Few bold words.



MOME Vol. 12 (Fall 2008)

A Treasury of XXth Century Murder: The Lindbergh Child


Faust Vol. 1 (a literary journal from Japan with a certain flavor)

at The Savage Critics!

*Not an avalanche of stuff -


Typhon Vol. 1: A new anthology of color comics, edited and published by Danny Hellman of Legal Action Comics; actually, this was started so as to be vol. 3 of that series, but things got broader and more ambitious. It's got some interesting people participating, like David Chelsea, Victor Cayro(!), Matthew Thurber, Hans Rickheit, Tobias Tak, Tim Lane, R. Sikoryak, Glenn Head and more. It's $24.95 for 192 pages. Full list of contributors and extensive preview here.

Tall Tales: Your Golden Age of Reprints nugget of the week - a $14.95, 128-page Abrams collection of MAD stalwart Al Jaffee's 1957-63 wordless strip for The New York Herald Tribune, notable for running vertically (like Japanese strips tend to) and getting some mileage from the concept. With an introduction by Stephen Colbert.

Achewood: The Great Outdoor Fight: A dandy new Dark Horse hardcover, $14.95 for 104 pages, collecting possibly the most popular storyline from Chris Onstad's much-admired webcomic. Contains special added blog posts, fighter profiles and recipes after the feature presentation. Preview here, if you don't want to just scour the archives.

Barb Wire Omnibus: I remember when the Barb Wire movie came out; that was '96. Pamela Anderson. There was a big sign up at the box office screaming that BARB WIRE CONTAINS NUDITY * ID WILL BE REQUIRED, like it was pornography and we'd get to drink too. Anyway, here's every Barb Wire comic Dark Horse ever published, in case you were wondering where to get those; 320 color pages for $24.95. Looks like home.

Appleseed Vol. 3 (of 4): The Scales of Prometheus: Now smaller and right-to-left for your $14.95. This is the one where Masamune Shirow's larger story pretty much checks out in favor of obsessive tactics and near-fetishistic levels of mecha/weapons detail. Which, for some, means 216 pages of heaven. They don't draw buildings like this anymore.

Warren Ellis' Scars: A new, $17.99 printing of Ellis' police drama of morals, with artist Jacen Burrows and publisher Avatar. See also: Gravel #4, Doktor Sleepless #8.

Kick Ass #4 (of 8): While driving home today I heard people talking about the upcoming movie version of this, really laughing and having a good time with the title and Nicolas Cage's involvement. Yes, this is the fourth-ever issue of the comic book. Such is the power of Mark Millar, who also has Wolverine #68 out this week. Penciller John Romita, Jr. can also be found in Amazing Spider-Man #569. And since we're talking about This Week in Marvel here, some might be interested in writer Terry Moore's relaunch of Runaways (he's doing Spider-Man Loves Mary Jane now too; hmm), or perhaps a $17.99 softcover for The Immortal Iron Fist Vol. 2: The Seven Capital Cities of Heaven, rounding out the Brubaker/Fraction run (though Fraction still had a pair of solo scripts to go), or maybe even a big ol' $99.99 hardcover block of Bendis via the Daredevil by Brian Michael Bendis Omnibus Vol. 1, collecting all the man's stuff through issue #60.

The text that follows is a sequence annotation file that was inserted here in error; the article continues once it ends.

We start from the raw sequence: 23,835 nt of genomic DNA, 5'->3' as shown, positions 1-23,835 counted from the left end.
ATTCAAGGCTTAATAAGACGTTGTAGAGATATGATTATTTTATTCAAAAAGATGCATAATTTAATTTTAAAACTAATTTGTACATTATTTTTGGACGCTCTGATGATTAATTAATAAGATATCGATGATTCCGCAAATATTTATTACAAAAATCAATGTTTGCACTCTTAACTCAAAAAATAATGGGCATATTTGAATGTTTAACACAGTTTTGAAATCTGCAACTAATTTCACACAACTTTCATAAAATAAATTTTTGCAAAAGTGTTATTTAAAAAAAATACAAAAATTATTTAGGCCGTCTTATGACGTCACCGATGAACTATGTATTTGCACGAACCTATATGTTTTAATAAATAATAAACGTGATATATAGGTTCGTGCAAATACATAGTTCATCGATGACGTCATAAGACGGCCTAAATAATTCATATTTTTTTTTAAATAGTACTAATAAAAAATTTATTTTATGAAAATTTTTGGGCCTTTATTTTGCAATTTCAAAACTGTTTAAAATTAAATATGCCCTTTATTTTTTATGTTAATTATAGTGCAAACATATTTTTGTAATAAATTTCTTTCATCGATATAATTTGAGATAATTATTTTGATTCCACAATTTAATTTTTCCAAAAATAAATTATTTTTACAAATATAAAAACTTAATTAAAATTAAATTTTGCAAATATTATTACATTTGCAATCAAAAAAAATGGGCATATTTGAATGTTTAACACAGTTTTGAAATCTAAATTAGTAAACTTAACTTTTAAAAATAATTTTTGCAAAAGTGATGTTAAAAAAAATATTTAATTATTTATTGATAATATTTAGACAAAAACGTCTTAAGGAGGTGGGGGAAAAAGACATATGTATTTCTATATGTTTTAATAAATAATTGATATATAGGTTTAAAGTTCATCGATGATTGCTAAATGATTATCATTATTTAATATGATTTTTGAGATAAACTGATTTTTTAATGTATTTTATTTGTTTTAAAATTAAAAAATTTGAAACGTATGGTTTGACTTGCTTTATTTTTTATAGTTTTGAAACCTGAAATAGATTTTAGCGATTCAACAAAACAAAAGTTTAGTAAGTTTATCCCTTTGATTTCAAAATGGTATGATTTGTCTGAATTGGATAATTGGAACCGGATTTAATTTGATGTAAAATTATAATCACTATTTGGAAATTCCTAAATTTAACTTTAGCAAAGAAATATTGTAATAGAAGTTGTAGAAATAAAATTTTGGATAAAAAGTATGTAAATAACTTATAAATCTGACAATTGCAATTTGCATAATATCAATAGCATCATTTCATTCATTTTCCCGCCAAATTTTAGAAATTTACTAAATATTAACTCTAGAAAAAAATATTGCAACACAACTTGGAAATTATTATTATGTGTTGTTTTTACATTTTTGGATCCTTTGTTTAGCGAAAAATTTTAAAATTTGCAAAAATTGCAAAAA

Haunt of Horror: Lovecraft #3 (of 3): Concluding Richard Corben's transmutation of literary horror into the short stuff of old-timey comics. Have a sample.

Final Crisis: Superman Beyond #1 (of 2): Being the 40-page start of Grant Morrison's very own, very special Final Crisis tie-in, a Supermen-of-many-worlds story told in glorious 3-D, with glorious 3-D glasses included, for a glorious $4.50 cover price. Pencils by Doug Mahnke, which you can combine with J.H. Williams III's variant cover for a partial Seven Soldiers reunion (hey, Final Crisis is the place to do it). Morrison also has a 256-page, $29.99 deluxe hardcover for his venerable run on JLA this week, collecting the first nine issues and Secret Files and Origins #1, plus a $12.99 softcover for All Star Superman Vol. 1 (of 2) - is it just me, or did that take a while?

America's Best Comics Primer: This is purely anecdotal stuff here, but my local big box bookstores are fucking choked with Watchmen. I mean, stacks and stacks, copies piled up on the nice tables in front, reams of yellow and black all down the Graphic Novels shelf, sometimes with covers facing out and copies pressed eight or ten deep... it's money, that Watchmen. I have no idea if this new $4.99, 168-page softcover sampler of the first issues of Alan Moore's various latter-day science hero series (Promethea, Top Ten, Tom Strong, Tom Strong's Terrific Tales and Tomorrow Stories) was intended to capitalize on any of that, but I'm sure it won't hurt DC/Wildstorm to have another book out there with Moore's name on it, especially when it pertains to one of the few lines of comics that's been fully collected into bookstore-ready form.